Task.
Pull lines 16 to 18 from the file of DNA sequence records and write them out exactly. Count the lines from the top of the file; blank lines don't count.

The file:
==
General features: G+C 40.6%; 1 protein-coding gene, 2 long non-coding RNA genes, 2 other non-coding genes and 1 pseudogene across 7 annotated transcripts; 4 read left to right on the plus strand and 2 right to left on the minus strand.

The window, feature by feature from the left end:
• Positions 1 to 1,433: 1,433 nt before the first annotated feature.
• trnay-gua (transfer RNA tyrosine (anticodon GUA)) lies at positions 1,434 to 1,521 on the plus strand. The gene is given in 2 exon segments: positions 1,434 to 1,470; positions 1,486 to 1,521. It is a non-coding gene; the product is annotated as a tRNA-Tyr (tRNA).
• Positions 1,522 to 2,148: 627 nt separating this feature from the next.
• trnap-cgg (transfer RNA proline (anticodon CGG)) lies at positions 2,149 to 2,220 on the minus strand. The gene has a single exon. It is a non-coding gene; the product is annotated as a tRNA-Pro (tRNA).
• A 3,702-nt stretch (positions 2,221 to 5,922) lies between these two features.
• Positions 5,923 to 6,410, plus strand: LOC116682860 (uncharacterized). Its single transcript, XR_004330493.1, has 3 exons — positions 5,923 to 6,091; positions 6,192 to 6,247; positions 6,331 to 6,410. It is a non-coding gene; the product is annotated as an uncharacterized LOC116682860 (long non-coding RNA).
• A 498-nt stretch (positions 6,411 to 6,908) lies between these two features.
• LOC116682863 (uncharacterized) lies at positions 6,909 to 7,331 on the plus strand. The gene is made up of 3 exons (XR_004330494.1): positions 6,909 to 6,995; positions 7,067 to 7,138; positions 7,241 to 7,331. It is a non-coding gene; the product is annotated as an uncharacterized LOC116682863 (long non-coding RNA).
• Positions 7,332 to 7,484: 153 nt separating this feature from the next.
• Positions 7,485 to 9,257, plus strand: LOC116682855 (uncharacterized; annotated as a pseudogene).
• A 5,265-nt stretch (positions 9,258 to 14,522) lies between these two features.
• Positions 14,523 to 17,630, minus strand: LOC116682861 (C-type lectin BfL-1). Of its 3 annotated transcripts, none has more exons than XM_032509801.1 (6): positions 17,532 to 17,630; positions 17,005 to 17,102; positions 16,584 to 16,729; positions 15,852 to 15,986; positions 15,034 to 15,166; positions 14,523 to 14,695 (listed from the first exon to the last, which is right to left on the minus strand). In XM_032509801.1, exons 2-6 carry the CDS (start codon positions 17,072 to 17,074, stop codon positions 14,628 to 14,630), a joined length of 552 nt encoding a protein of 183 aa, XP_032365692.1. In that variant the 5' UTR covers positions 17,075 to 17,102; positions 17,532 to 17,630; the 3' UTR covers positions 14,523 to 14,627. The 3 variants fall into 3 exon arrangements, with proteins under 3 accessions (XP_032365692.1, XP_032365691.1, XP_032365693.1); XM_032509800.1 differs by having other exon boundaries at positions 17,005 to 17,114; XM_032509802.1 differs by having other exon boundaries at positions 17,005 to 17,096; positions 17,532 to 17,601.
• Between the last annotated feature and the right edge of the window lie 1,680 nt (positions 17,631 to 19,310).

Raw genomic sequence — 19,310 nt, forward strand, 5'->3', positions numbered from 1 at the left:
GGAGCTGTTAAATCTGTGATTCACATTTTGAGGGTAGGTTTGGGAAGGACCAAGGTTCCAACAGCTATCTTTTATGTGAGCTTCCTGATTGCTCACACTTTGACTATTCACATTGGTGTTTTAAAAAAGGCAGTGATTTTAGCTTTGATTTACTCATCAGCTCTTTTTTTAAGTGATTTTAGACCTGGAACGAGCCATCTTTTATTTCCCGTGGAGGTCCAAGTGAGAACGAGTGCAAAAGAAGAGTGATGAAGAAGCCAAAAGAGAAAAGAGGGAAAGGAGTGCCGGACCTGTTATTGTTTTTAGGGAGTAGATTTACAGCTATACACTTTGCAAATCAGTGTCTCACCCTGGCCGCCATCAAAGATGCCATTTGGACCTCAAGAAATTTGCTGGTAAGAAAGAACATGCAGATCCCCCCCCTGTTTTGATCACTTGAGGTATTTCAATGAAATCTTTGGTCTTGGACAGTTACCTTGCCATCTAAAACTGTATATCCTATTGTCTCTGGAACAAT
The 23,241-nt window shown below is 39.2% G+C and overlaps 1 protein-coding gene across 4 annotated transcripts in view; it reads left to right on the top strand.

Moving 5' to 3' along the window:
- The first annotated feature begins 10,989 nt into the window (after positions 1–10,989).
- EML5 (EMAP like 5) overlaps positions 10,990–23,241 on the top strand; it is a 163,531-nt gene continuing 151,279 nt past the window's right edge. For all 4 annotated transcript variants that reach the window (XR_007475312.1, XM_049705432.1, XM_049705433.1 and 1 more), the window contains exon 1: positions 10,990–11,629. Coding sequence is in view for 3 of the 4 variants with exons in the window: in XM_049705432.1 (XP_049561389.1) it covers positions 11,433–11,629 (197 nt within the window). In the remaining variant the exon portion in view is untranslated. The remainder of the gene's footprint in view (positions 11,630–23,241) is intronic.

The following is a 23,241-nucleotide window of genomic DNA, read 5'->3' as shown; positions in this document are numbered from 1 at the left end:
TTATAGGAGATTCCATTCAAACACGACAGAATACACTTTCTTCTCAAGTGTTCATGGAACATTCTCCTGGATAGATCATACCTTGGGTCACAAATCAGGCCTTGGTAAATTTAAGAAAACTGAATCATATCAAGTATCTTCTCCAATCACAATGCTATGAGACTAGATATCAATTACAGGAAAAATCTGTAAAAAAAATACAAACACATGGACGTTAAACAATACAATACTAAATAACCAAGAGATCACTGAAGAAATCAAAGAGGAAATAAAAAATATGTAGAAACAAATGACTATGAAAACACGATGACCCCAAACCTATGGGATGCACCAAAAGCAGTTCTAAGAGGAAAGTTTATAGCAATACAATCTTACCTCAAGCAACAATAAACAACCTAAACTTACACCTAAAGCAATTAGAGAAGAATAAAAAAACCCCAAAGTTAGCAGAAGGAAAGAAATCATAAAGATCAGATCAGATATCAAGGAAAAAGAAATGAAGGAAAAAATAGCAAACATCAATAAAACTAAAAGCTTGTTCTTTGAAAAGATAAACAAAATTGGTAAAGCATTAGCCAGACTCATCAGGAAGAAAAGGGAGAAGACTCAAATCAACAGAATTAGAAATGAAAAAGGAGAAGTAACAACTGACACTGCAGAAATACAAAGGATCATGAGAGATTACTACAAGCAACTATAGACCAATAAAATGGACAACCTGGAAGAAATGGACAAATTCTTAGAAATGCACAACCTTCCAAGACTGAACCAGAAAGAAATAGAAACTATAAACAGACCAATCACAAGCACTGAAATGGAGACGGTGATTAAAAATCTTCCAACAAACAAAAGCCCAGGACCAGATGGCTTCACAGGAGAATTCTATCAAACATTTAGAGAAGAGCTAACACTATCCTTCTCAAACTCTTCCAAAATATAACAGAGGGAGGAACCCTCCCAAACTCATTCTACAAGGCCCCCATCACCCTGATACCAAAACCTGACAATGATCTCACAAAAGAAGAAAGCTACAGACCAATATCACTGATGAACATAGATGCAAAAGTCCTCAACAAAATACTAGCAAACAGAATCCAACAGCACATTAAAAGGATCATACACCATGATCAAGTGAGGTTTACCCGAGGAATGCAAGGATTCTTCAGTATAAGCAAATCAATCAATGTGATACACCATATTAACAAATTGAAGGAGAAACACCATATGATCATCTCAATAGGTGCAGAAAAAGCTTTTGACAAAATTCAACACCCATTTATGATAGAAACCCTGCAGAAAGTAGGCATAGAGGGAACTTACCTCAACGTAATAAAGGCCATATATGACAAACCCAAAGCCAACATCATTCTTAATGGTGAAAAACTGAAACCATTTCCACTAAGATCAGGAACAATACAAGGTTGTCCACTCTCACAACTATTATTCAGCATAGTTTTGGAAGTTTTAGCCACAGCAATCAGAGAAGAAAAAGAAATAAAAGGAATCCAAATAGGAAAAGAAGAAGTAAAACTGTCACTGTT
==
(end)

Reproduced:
Raw genomic sequence — 19,310 nt, forward strand, 5'->3', positions numbered from 1 at the left:
GGAGCTGTTAAATCTGTGATTCACATTTTGAGGGTAGGTTTGGGAAGGACCAAGGTTCCAACAGCTATCTTTTATGTGAGCTTCCTGATTGCTCACACTTTGACTATTCACATTGGTGTTTTAAAAAAGGCAGTGATTTTAGCTTTGATTTACTCATCAGCTCTTTTTTTAAGTGATTTTAGACCTGGAACGAGCCATCTTTTATTTCCCGTGGAGGTCCAAGTGAGAACGAGTGCAAAAGAAGAGTGATGAAGAAGCCAAAAGAGAAAAGAGGGAAAGGAGTGCCGGACCTGTTATTGTTTTTAGGGAGTAGATTTACAGCTATACACTTTGCAAATCAGTGTCTCACCCTGGCCGCCATCAAAGATGCCATTTGGACCTCAAGAAATTTGCTGGTAAGAAAGAACATGCAGATCCCCCCCCTGTTTTGATCACTTGAGGTATTTCAATGAAATCTTTGGTCTTGGACAGTTACCTTGCCATCTAAAACTGTATATCCTATTGTCTCTGGAACAAT
The 23,241-nt window shown below is 39.2% G+C and overlaps 1 protein-coding gene across 4 annotated transcripts in view; it reads left to right on the top strand.